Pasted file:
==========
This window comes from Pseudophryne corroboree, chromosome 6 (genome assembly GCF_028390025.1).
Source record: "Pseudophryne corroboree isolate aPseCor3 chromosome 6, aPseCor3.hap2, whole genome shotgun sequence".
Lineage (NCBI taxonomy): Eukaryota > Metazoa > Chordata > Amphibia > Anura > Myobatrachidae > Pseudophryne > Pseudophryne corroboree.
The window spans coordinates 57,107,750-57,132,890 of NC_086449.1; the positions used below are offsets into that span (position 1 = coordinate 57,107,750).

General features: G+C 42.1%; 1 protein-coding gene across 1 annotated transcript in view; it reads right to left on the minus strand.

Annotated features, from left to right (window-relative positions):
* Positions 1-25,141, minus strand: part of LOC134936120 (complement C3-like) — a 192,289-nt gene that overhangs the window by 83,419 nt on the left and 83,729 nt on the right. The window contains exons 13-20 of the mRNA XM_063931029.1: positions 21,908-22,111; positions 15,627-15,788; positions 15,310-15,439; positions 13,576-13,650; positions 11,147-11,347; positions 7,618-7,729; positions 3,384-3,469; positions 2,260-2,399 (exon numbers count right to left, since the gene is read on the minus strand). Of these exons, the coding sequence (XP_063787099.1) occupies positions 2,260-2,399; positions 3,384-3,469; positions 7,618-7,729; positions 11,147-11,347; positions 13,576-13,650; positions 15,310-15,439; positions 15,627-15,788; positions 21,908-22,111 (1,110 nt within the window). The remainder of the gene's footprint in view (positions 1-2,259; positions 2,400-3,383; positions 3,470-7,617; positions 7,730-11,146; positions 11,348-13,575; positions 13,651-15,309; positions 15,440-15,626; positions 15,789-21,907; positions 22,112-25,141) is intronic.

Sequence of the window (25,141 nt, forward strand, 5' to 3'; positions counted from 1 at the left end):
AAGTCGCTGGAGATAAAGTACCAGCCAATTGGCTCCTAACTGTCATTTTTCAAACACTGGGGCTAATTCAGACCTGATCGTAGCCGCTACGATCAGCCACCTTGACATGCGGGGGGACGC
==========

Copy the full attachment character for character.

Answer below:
This window comes from Pseudophryne corroboree, chromosome 6 (genome assembly GCF_028390025.1).
Source record: "Pseudophryne corroboree isolate aPseCor3 chromosome 6, aPseCor3.hap2, whole genome shotgun sequence".
Lineage (NCBI taxonomy): Eukaryota > Metazoa > Chordata > Amphibia > Anura > Myobatrachidae > Pseudophryne > Pseudophryne corroboree.
The window spans coordinates 57,107,750-57,132,890 of NC_086449.1; the positions used below are offsets into that span (position 1 = coordinate 57,107,750).

General features: G+C 42.1%; 1 protein-coding gene across 1 annotated transcript in view; it reads right to left on the minus strand.

Annotated features, from left to right (window-relative positions):
* Positions 1-25,141, minus strand: part of LOC134936120 (complement C3-like) — a 192,289-nt gene that overhangs the window by 83,419 nt on the left and 83,729 nt on the right. The window contains exons 13-20 of the mRNA XM_063931029.1: positions 21,908-22,111; positions 15,627-15,788; positions 15,310-15,439; positions 13,576-13,650; positions 11,147-11,347; positions 7,618-7,729; positions 3,384-3,469; positions 2,260-2,399 (exon numbers count right to left, since the gene is read on the minus strand). Of these exons, the coding sequence (XP_063787099.1) occupies positions 2,260-2,399; positions 3,384-3,469; positions 7,618-7,729; positions 11,147-11,347; positions 13,576-13,650; positions 15,310-15,439; positions 15,627-15,788; positions 21,908-22,111 (1,110 nt within the window). The remainder of the gene's footprint in view (positions 1-2,259; positions 2,400-3,383; positions 3,470-7,617; positions 7,730-11,146; positions 11,348-13,575; positions 13,651-15,309; positions 15,440-15,626; positions 15,789-21,907; positions 22,112-25,141) is intronic.

Sequence of the window (25,141 nt, forward strand, 5' to 3'; positions counted from 1 at the left end):
AAGTCGCTGGAGATAAAGTACCAGCCAATTGGCTCCTAACTGTCATTTTTCAAACACTGGGGCTAATTCAGACCTGATCGTAGCCGCTACGATCAGCCACCTTGACATGCGGGGGGACGC